A healthcare consultant offers concrete steps that CIOs can take when creating an IT foundation for accountable care.
The push for accountable care has created a new vocabulary for healthcare leaders: clinical integration, longitudinal records, ambulatory networks, patient registries, care protocols, and more. Many hospital CIOs are uncertain how to piece it all together, and they are having trouble pinning down the IT requirements for making accountable care a reality.
The solution is to break the problem down into functional objectives and concrete steps. Following is a quick guide to translating the goals of accountable care into specific action items for CIOs.
GOAL #1: COORDINATE PATIENT CARE ACROSS MULTIPLE SETTINGS
Coordination is the watchword of accountable care, but from an IT perspective it's often easier said than done. To create the infrastructure for coordinated care, hospital CIOs should focus on three steps.
First, select a platform for exchange that ensures interoperability. True system interoperability takes disparate medical data maintained in different formats and transforms it into integrated multidisciplinary patient care information. Many large healthcare organizations are faced with the challenge of connecting 100 to 400 different information systems, including both internal systems and those of community partners. The key is exchanging patient information in a continuity of care record (CCR) or continuity of care document (CCD) format, aggregating the data from major clinical systems and semantically organizing it into viable medical information for providers.
MAKE SURE PHR DATA FEEDS INTO KEY INFORMATION SYSTEMS, INCLUDING THE HOSPITAL REGISTRATION SYSTEM, THE ACUTE CARE EMR, AND THE AMBULATORY EMR.
Second, establish an agnostic application strategy. Individual clinical systems need to interface with other applications, but “integrated” enterprise solutions also pose a challenge. An integrated hospital/ambulatory solution has many benefits and will make implementation easier, but some vendors discourage connecting outside the integrated platform. This will undermine coordination of care and true interoperability. CIOs need to select an integrated solution that allows full connectivity-or specify within the vendor agreement that outside interfaces will be allowed and supported.
CIOs NEED TO SELECT AN INTEGRATED SOLUTION THAT ALLOWS FULL CONNECTIVITY-OR SPECIFY WITHIN THE VENDOR AGREEMENT THAT OUTSIDE INTERFACES WILL BE ALLOWED AND SUPPORTED.
Third, connect to or build a health information exchange (HIE). Several options are available. The critical question for IT executives is: what is your hospital's strategy? Does the hospital intend to lead its own ACO, develop clinical integration, and drive decisions about data collection and sharing? If so, you probably need to develop your own HIE. If, on the other hand, your hospital plans to take part in a community accountable care strategy, consider connecting to your state or regional HIE.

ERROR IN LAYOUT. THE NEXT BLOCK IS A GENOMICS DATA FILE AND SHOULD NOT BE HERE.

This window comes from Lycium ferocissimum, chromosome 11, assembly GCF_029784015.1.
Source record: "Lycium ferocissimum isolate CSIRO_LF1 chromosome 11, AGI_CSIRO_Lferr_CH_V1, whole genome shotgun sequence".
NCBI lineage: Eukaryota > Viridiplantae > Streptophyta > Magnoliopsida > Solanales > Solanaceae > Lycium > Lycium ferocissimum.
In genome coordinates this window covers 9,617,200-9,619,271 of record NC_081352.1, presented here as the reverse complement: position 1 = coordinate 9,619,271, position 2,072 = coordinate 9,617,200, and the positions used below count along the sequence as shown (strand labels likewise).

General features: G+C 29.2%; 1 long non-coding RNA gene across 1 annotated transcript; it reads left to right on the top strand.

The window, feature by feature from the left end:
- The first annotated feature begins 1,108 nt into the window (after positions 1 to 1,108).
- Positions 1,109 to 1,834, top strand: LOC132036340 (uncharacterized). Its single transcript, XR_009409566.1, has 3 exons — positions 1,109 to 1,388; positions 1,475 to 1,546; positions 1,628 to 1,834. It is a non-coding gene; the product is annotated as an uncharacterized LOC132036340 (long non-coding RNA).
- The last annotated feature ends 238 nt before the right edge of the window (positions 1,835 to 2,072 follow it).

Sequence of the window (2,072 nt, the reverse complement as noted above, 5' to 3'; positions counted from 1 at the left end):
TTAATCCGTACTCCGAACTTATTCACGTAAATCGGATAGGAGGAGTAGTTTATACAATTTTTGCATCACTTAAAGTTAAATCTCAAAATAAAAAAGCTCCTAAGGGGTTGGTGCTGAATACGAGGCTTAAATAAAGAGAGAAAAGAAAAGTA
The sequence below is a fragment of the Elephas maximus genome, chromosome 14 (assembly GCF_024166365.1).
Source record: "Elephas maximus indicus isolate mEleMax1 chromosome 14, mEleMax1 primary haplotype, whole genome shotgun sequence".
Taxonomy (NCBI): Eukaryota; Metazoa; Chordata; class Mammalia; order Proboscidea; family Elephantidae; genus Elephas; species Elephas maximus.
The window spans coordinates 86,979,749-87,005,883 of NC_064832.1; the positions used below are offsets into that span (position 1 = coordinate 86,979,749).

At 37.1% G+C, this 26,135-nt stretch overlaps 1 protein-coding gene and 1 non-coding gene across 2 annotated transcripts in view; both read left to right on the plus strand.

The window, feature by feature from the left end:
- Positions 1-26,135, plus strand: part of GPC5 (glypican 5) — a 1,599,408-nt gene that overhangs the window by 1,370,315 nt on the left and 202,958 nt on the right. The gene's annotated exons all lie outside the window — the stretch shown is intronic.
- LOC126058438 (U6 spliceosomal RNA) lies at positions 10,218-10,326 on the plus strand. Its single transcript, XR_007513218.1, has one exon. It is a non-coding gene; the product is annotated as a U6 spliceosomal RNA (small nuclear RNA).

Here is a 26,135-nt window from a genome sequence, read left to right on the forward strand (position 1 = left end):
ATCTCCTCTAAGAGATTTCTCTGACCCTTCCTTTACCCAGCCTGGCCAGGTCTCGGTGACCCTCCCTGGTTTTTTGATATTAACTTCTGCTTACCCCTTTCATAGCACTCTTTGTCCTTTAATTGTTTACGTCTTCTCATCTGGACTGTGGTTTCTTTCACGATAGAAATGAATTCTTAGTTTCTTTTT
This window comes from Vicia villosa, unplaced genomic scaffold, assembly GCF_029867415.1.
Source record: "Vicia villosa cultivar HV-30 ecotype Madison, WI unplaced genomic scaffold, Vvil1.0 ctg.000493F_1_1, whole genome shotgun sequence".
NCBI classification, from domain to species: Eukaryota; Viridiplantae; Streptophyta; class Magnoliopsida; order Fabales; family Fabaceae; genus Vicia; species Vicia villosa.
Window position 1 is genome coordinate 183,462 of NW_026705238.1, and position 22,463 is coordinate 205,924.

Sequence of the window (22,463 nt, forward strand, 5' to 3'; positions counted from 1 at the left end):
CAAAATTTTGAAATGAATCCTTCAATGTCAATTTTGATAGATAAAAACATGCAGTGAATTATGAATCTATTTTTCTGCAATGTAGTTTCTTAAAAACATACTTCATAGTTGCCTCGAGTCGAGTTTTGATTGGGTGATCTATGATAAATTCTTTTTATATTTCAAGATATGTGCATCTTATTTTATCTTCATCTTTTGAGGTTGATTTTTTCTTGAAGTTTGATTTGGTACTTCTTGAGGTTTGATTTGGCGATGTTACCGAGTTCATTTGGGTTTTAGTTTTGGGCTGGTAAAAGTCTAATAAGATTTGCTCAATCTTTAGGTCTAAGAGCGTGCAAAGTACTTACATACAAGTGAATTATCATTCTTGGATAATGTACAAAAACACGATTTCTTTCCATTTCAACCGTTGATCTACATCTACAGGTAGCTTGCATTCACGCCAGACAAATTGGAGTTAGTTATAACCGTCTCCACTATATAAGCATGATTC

GOAL #2: IMPROVE QUALITY AND OUTCOMES
The opportunity is clear-using electronic medical record (EMR) technology to push evidence-based care and quality improvement. The challenge is that there is no cookie-cutter approach. Again, three action items are key.
First, focus on “tailoring” structured data. Where will hemoglobin A1c labs for diabetic patients appear within the EMR? How will consult notes map into the system? While many EMR systems are pre-loaded with structured data, “out of the box” data sets rarely work well. CIOs need to make sure structured data are individualized to the organization's clinical goals.
Second, build a patient longitudinal record. To manage quality, physicians need a composite patient record within the ambulatory EMR. Customization is essential. Work with physician leaders to make sure patient information is mapped to the right place within the EMR. (This will often be determined by physician workflows.) Also, work with clinicians to standardize terminology for tests, lab values, diagnoses, etc. This is critical to ensuring the system has useful semantic data.
Third, implement clinical decision support systems (CDSS). Technology can drive better care through automated alerts and reminders. Once more, however, avoid prepackaged solutions. CDSS functions need to support the specific clinical quality and improvement goals of your organization.
GOAL #3: REDUCE COSTS AND UTILIZATION
The government has already decided how much money it will save thanks to accountable care. Whether hospitals will maintain profitability depends on their ability to manage costs. The job of the CIO right now is to build the IT infrastructure for identifying “cost of care,” quality-of-care thresholds, and revenue metrics. The important thing to realize is that traditional business information systems are not up to this task.
Instead, put resources into creating or enhancing a data warehouse system. The goal is to be able to integrate system-wide cost, utilization, and revenue data and stage it for reporting. Hospital IT also needs to acquire or develop advanced analytics capabilities. Look for a system versatile enough to tie clinical outcomes to revenue cycle claims data.